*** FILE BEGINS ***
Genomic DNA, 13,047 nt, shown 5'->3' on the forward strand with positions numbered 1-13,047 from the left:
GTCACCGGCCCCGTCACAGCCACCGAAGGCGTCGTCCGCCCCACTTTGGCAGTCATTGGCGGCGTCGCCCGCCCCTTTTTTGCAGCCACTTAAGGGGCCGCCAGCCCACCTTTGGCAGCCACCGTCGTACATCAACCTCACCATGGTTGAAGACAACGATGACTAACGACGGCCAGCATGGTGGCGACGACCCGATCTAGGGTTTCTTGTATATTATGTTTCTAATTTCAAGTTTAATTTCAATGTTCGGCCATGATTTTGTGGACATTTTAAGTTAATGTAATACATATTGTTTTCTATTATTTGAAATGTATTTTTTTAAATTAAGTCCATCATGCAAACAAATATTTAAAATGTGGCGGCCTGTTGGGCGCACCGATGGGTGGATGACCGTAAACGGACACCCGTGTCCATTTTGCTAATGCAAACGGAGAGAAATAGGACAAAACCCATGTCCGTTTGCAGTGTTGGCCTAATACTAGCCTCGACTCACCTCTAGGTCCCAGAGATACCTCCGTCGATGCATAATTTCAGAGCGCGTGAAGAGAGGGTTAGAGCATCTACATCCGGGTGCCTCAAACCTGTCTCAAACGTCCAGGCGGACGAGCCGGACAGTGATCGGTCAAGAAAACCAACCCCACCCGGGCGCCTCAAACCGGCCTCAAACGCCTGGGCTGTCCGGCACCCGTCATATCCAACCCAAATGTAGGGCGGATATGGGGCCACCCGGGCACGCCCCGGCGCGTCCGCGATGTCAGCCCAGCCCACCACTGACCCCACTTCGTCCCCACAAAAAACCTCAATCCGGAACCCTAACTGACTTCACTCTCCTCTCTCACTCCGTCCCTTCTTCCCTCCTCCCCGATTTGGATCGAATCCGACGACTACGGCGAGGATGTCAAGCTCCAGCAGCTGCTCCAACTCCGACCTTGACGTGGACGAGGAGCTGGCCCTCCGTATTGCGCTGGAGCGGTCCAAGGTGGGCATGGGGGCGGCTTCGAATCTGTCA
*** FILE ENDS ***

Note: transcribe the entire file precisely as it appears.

Genomic DNA, 13,047 nt, shown 5'->3' on the forward strand with positions numbered 1-13,047 from the left:
GTCACCGGCCCCGTCACAGCCACCGAAGGCGTCGTCCGCCCCACTTTGGCAGTCATTGGCGGCGTCGCCCGCCCCTTTTTTGCAGCCACTTAAGGGGCCGCCAGCCCACCTTTGGCAGCCACCGTCGTACATCAACCTCACCATGGTTGAAGACAACGATGACTAACGACGGCCAGCATGGTGGCGACGACCCGATCTAGGGTTTCTTGTATATTATGTTTCTAATTTCAAGTTTAATTTCAATGTTCGGCCATGATTTTGTGGACATTTTAAGTTAATGTAATACATATTGTTTTCTATTATTTGAAATGTATTTTTTTAAATTAAGTCCATCATGCAAACAAATATTTAAAATGTGGCGGCCTGTTGGGCGCACCGATGGGTGGATGACCGTAAACGGACACCCGTGTCCATTTTGCTAATGCAAACGGAGAGAAATAGGACAAAACCCATGTCCGTTTGCAGTGTTGGCCTAATACTAGCCTCGACTCACCTCTAGGTCCCAGAGATACCTCCGTCGATGCATAATTTCAGAGCGCGTGAAGAGAGGGTTAGAGCATCTACATCCGGGTGCCTCAAACCTGTCTCAAACGTCCAGGCGGACGAGCCGGACAGTGATCGGTCAAGAAAACCAACCCCACCCGGGCGCCTCAAACCGGCCTCAAACGCCTGGGCTGTCCGGCACCCGTCATATCCAACCCAAATGTAGGGCGGATATGGGGCCACCCGGGCACGCCCCGGCGCGTCCGCGATGTCAGCCCAGCCCACCACTGACCCCACTTCGTCCCCACAAAAAACCTCAATCCGGAACCCTAACTGACTTCACTCTCCTCTCTCACTCCGTCCCTTCTTCCCTCCTCCCCGATTTGGATCGAATCCGACGACTACGGCGAGGATGTCAAGCTCCAGCAGCTGCTCCAACTCCGACCTTGACGTGGACGAGGAGCTGGCCCTCCGTATTGCGCTGGAGCGGTCCAAGGTGGGCATGGGGGCGGCTTCGAATCTGTCA